5 Tips for Super Early Risers

When we brought our twins home from the NICU we were somewhat prepared for the sleepless nights of infancy. What we were less prepared for was what happened in the sixth or seventh month. At this point our girls were still waking at least once (often twice) for a bottle or comfort, but then they also started something new. They started waking for the day between 3:45 and 4:15 am every day. For 18 months. 

Every morning they would wake and scream until we came to get them. The second we went into their room they were ready to play, sing songs, read books, and especially be out of bed. I know. This sounds ridiculous. Right now you are probably running through a series of possible solutions. Here are just a few of the tactics we tried: cry it out; going to them immediately; feeding them and laying them back down; laying next to them on the floor; re-instating a “dream feed;” hiring a sleep coach; starting bedtime later; starting bedtime earlier… nothing worked. Instead, we all started our days with no more sleep but with a lot more tears and resentment from everyone. We were miserable.

So, what did we do? We leaned in. We accepted that to some extent this was who they are—early to bed, early to rise, just like me. Then we arranged our current family situation, with me as a stay-at-home mom and my husband working outside of the house, around their sleep schedules. If you have tried everything to get your little one(s) to sleep later with no success, I hope these tips will help you to accept and manage the situation.

  1. Play to Your Strengths: I suggest sitting down with your partner and talking through each person’s natural sleep habits and making them work for you as much as possible. I am a terrible sleeper. Once I am up, I find it difficult to return to sleep and, if I do drift off, I awake with a headache. My husband can fall asleep instantaneously anywhere. He took the nights (as much as possible) and I took the early mornings. At 3:48am nearly every morning I started my day. This arrangement also allowed my husband to get in two hours of uninterrupted sleep before re-waking for work at 6 am. At night I leaned into my early bird tendencies and tried to be asleep by 8:45npm.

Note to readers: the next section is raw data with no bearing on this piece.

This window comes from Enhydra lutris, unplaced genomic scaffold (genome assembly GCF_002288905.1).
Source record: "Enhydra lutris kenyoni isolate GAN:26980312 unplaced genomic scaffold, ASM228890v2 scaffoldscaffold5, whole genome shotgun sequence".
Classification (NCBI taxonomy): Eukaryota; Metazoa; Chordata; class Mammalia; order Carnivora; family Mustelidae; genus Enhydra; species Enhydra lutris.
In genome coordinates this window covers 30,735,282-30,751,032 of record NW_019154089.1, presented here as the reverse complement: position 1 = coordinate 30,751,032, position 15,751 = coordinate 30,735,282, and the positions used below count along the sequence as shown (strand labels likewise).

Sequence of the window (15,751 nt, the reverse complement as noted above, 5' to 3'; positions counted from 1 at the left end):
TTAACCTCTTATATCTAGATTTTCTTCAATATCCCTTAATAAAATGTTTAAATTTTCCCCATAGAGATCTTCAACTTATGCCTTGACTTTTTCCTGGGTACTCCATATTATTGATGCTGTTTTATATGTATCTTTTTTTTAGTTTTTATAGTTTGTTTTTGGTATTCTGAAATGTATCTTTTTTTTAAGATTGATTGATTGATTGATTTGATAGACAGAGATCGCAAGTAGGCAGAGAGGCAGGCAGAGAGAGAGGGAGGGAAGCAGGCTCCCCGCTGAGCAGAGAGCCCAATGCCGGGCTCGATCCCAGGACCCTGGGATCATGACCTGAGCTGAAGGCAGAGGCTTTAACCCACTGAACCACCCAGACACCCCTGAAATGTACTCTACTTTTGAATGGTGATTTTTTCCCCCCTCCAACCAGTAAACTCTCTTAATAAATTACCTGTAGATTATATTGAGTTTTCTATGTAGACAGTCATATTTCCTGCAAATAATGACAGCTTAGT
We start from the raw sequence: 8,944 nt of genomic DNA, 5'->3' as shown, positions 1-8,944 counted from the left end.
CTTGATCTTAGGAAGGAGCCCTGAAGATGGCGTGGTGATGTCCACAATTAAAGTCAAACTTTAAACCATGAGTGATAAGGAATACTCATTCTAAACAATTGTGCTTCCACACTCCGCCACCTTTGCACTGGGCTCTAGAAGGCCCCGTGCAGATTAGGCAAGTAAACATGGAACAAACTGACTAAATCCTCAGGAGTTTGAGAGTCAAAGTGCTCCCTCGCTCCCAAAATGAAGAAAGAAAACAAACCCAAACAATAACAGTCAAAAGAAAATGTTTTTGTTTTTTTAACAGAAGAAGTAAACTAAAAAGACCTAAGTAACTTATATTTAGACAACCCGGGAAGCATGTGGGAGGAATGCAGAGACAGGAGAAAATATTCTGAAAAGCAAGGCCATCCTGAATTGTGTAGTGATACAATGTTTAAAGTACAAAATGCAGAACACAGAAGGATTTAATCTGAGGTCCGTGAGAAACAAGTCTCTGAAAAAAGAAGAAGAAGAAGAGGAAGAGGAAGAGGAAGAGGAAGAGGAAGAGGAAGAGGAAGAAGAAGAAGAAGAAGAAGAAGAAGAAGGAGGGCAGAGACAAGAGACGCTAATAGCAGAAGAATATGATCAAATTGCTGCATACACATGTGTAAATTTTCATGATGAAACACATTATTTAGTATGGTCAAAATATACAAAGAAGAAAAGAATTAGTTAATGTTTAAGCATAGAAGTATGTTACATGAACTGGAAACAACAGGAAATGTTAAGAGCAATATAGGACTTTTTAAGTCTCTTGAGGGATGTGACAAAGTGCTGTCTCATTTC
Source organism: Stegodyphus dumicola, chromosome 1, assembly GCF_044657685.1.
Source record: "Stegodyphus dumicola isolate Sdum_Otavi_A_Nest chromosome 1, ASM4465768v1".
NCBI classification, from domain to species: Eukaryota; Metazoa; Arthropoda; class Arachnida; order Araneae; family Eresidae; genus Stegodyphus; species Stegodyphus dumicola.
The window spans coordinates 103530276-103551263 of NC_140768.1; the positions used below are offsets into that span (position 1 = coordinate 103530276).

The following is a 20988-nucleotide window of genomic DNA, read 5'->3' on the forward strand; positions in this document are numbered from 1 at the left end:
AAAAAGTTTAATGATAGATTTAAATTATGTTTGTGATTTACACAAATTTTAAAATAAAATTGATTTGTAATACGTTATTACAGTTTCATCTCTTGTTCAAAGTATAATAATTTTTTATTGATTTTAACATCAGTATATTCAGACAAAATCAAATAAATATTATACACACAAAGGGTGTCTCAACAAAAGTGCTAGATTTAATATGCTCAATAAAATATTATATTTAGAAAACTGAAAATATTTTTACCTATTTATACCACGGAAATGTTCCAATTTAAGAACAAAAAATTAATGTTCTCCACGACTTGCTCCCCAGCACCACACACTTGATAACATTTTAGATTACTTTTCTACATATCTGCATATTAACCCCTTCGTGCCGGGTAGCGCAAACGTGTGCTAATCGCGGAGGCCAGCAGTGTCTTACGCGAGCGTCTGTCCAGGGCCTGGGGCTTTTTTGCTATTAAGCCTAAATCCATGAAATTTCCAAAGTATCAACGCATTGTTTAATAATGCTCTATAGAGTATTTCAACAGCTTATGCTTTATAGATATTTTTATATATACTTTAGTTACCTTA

2. Mix Up the Normal Routine: Make a list of what you need to get done most days. Next, look at your daily routine and see what you can complete in those early hours. My girls were at their happiest early in the morning. After their bottles and diaper changes they were typically fairly content for about an hour. I took advantage of this time to cook dinner. Then, at dinnertime, when I had been up for approximately 14 hours and my girls were at their fussiest, all I needed to do was dish it out and heat it up. I also mixed up the normal routine by serving their dinner around 4:15pm for over a year. This timetable had multiple benefits. It created a go-to “activity” for the late afternoon, allowed me time to clean the kitchen during their dinner time, enabled more playtime with daddy after work, and made space for adults-only dinner after bedtime, if desired. Finally, I also gave them baths at random times of day— in need of an activity to fill those long hours? Fill up that tub!
  3. Exercise: I understand this seems counter-intuitive but for me it was imperative that I exercised every day. This gave me a mental break, allowed me to “restart” my day at a more normal hour, and gave me more energy.  A benefit of waking super early? Your kids will likely take two naps much longer than their friends. My girls took a nap around 7 am and 12:30 pm until they were over two years old. When 7 am nap time rolled around I immediately went into my fitness Pinterest board and completed an at-home workout. 
  4. Get Out of the House Early in the Day: If you are up by 4 or 5 am those already long days feel even longer. I found if we weren’t gone by 9:15 my girls fussed more, and I became more irritable. Sometimes it was a simple stroller walk around the neighborhood and other mornings it was the grocery store or the library but we always got out of the house early in the day. 
  5. Coffee: Lots and lots and lots of coffee. Enough said. 

Finally, remember that nearly every part of parenthood is a phase. Waking up early—no matter how you define “early”—is hard but it also has an endpoint…even if that endpoint is simply when they can pour their own cereal and turn on their own cartoons.

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